Grant Pass community members discuss need for warming shelter

KTVL / Jennevieve Fong

Temperatures are dipping into the low thirties, but many cities including Grants Pass do not have a warming center for the homeless.

A coalition of local government officials, nonprofit workers and faith-based organizations gathered at the Newman United Methodist Church Saturday afternoon. Their goal was to gauge public interest in this service and discuss different ideas to meet this particular need.

"I think we feel from our hearts that it's cold out there and that people shouldn't be out in the cold, but it takes more than that feeling," community activist Nancy Yonally said. "It takes a lot of action."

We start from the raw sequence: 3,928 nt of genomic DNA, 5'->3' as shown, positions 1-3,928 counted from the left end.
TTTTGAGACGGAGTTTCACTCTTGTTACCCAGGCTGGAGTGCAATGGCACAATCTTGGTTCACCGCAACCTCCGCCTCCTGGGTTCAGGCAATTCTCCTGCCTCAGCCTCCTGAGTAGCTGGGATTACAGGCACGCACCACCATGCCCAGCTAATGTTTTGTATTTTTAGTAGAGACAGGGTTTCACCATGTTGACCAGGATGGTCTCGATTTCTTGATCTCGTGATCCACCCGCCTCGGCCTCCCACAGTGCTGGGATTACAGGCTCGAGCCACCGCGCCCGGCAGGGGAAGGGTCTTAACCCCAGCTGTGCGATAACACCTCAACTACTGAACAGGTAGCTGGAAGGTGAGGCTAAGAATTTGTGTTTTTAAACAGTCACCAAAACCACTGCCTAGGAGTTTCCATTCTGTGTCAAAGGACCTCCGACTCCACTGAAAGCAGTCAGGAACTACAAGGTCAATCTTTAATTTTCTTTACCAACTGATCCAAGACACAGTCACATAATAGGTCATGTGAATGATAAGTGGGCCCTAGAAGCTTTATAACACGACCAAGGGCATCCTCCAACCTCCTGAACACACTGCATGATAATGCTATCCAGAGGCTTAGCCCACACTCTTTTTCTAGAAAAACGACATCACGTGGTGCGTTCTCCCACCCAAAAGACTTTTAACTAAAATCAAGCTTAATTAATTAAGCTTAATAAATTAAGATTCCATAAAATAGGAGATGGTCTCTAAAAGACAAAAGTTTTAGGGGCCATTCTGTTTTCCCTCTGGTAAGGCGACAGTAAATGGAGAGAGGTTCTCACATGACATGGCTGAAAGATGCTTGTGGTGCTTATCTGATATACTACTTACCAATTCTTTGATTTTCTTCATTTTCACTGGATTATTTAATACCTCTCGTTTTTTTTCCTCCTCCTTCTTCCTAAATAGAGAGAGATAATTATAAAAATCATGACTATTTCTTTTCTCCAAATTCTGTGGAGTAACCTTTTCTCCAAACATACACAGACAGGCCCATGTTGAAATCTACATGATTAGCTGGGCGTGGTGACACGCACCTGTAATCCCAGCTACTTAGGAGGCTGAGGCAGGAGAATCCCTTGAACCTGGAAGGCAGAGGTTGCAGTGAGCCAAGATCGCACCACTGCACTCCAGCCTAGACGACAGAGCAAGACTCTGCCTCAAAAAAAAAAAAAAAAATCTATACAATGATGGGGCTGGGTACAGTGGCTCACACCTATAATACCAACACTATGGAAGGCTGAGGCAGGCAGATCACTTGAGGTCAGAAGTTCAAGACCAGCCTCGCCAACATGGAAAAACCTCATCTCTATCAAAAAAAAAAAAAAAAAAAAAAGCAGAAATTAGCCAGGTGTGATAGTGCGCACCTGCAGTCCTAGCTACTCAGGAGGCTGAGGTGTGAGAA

Yonally said they are brainstormed options for a location, interested volunteers and supply of resources.

"I would like to just invite anyone that is interested in any way," Yonally said. "I would like for this to be just the beginning and then to have transitional housing."

The Oregon Housing and Community Services reported there are about 650 homeless individuals in Josephine County. Out of those, about 91 percent do not have an available shelter to stay in.

While there was no legislative action done yet, both organizers and participants agreed the meeting was a step in the right direction.

"The need I think is shared by a lot of folks in the community," Yonally said. "It’s an opportunity to get together and actually make that happen."

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